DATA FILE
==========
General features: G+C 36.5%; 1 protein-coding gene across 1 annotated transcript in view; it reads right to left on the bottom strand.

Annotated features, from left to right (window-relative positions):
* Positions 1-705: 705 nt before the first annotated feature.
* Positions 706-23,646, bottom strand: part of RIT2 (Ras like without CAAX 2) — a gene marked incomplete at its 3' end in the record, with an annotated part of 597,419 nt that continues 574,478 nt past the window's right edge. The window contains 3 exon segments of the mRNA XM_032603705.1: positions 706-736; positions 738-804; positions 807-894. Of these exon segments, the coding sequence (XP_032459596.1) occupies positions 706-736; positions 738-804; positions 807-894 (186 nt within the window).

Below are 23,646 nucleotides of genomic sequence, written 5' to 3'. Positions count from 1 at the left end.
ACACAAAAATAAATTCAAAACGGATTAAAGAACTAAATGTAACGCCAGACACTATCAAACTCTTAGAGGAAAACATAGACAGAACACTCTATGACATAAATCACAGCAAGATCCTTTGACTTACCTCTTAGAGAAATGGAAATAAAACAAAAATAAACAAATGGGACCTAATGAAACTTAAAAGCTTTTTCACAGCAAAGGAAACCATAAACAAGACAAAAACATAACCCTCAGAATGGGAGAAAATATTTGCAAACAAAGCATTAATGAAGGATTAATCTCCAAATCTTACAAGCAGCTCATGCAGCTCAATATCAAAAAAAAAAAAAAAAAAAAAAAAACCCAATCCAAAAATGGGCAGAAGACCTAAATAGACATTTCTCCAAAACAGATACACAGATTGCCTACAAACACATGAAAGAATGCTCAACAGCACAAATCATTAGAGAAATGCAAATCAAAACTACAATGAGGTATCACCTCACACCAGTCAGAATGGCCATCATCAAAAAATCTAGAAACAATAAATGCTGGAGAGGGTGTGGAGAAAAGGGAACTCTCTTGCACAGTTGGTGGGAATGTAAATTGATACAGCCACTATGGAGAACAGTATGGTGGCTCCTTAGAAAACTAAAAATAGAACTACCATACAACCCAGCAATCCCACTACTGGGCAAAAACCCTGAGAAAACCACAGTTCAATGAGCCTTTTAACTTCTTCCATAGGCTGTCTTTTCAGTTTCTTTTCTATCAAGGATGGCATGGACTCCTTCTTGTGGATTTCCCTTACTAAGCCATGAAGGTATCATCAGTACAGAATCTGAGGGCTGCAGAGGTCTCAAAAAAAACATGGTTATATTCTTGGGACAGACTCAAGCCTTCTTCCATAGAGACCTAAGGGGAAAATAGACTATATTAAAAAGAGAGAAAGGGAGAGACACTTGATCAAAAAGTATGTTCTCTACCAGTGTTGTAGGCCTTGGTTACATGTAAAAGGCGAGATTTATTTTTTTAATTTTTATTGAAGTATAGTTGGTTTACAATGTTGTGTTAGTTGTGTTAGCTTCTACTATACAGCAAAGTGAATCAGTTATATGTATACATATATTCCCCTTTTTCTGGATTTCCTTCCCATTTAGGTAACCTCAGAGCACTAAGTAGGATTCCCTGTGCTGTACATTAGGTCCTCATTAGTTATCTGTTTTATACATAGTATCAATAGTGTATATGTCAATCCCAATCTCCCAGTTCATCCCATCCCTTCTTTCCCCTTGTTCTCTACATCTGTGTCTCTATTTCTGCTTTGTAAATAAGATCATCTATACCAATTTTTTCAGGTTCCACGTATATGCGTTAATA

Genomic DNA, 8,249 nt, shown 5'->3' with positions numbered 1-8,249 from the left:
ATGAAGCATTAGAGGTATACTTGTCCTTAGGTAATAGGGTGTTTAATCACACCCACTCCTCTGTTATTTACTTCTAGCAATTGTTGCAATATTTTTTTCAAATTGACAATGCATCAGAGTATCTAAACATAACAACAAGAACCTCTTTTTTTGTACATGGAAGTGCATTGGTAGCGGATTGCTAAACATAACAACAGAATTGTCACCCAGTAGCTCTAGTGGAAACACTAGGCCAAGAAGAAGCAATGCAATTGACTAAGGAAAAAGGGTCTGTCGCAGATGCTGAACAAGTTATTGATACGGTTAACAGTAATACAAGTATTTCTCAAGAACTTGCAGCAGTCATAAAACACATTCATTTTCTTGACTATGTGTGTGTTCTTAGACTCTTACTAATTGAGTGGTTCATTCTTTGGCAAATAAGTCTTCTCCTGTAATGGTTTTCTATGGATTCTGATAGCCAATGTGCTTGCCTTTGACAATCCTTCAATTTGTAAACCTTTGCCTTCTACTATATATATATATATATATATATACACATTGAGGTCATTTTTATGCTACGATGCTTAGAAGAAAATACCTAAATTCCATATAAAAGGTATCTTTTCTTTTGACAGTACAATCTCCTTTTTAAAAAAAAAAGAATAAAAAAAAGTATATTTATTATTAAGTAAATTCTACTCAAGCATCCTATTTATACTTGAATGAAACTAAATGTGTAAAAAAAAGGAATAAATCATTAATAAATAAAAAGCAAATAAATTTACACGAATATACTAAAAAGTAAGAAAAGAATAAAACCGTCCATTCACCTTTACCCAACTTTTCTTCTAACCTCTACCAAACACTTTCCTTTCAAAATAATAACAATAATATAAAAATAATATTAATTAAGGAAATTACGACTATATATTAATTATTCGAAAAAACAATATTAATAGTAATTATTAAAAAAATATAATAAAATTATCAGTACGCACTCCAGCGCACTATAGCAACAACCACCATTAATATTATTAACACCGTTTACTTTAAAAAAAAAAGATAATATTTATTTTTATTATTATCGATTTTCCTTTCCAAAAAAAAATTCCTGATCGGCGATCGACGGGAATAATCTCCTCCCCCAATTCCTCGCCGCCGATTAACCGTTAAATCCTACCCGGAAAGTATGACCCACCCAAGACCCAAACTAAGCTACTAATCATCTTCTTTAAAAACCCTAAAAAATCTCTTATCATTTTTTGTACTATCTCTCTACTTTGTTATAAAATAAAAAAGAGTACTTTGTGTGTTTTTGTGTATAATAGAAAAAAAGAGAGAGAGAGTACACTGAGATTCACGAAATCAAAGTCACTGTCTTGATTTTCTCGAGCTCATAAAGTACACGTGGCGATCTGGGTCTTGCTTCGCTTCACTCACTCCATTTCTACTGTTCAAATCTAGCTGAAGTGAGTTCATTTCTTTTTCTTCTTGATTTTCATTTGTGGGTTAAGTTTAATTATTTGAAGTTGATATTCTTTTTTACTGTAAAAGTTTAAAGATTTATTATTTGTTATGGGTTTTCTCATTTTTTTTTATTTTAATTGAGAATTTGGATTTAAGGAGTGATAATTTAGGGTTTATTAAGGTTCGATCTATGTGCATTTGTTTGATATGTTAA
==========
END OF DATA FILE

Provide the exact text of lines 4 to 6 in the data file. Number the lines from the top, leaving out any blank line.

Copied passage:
* Positions 706-23,646, bottom strand: part of RIT2 (Ras like without CAAX 2) — a gene marked incomplete at its 3' end in the record, with an annotated part of 597,419 nt that continues 574,478 nt past the window's right edge. The window contains 3 exon segments of the mRNA XM_032603705.1: positions 706-736; positions 738-804; positions 807-894. Of these exon segments, the coding sequence (XP_032459596.1) occupies positions 706-736; positions 738-804; positions 807-894 (186 nt within the window).

Below are 23,646 nucleotides of genomic sequence, written 5' to 3'. Positions count from 1 at the left end.
ACACAAAAATAAATTCAAAACGGATTAAAGAACTAAATGTAACGCCAGACACTATCAAACTCTTAGAGGAAAACATAGACAGAACACTCTATGACATAAATCACAGCAAGATCCTTTGACTTACCTCTTAGAGAAATGGAAATAAAACAAAAATAAACAAATGGGACCTAATGAAACTTAAAAGCTTTTTCACAGCAAAGGAAACCATAAACAAGACAAAAACATAACCCTCAGAATGGGAGAAAATATTTGCAAACAAAGCATTAATGAAGGATTAATCTCCAAATCTTACAAGCAGCTCATGCAGCTCAATATCAAAAAAAAAAAAAAAAAAAAAAAAACCCAATCCAAAAATGGGCAGAAGACCTAAATAGACATTTCTCCAAAACAGATACACAGATTGCCTACAAACACATGAAAGAATGCTCAACAGCACAAATCATTAGAGAAATGCAAATCAAAACTACAATGAGGTATCACCTCACACCAGTCAGAATGGCCATCATCAAAAAATCTAGAAACAATAAATGCTGGAGAGGGTGTGGAGAAAAGGGAACTCTCTTGCACAGTTGGTGGGAATGTAAATTGATACAGCCACTATGGAGAACAGTATGGTGGCTCCTTAGAAAACTAAAAATAGAACTACCATACAACCCAGCAATCCCACTACTGGGCAAAAACCCTGAGAAAACCACAGTTCAATGAGCCTTTTAACTTCTTCCATAGGCTGTCTTTTCAGTTTCTTTTCTATCAAGGATGGCATGGACTCCTTCTTGTGGATTTCCCTTACTAAGCCATGAAGGTATCATCAGTACAGAATCTGAGGGCTGCAGAGGTCTCAAAAAAAACATGGTTATATTCTTGGGACAGACTCAAGCCTTCTTCCATAGAGACCTAAGGGGAAAATAGACTATATTAAAAAGAGAGAAAGGGAGAGACACTTGATCAAAAAGTATGTTCTCTACCAGTGTTGTAGGCCTTGGTTACATGTAAAAGGCGAGATTTATTTTTTTAATTTTTATTGAAGTATAGTTGGTTTACAATGTTGTGTTAGTTGTGTTAGCTTCTACTATACAGCAAAGTGAATCAGTTATATGTATACATATATTCCCCTTTTTCTGGATTTCCTTCCCATTTAGGTAACCTCAGAGCACTAAGTAGGATTCCCTGTGCTGTACATTAGGTCCTCATTAGTTATCTGTTTTATACATAGTATCAATAGTGTATATGTCAATCCCAATCTCCCAGTTCATCCCATCCCTTCTTTCCCCTTGTTCTCTACATCTGTGTCTCTATTTCTGCTTTGTAAATAAGATCATCTATACCAATTTTTTCAGGTTCCACGTATATGCGTTAATA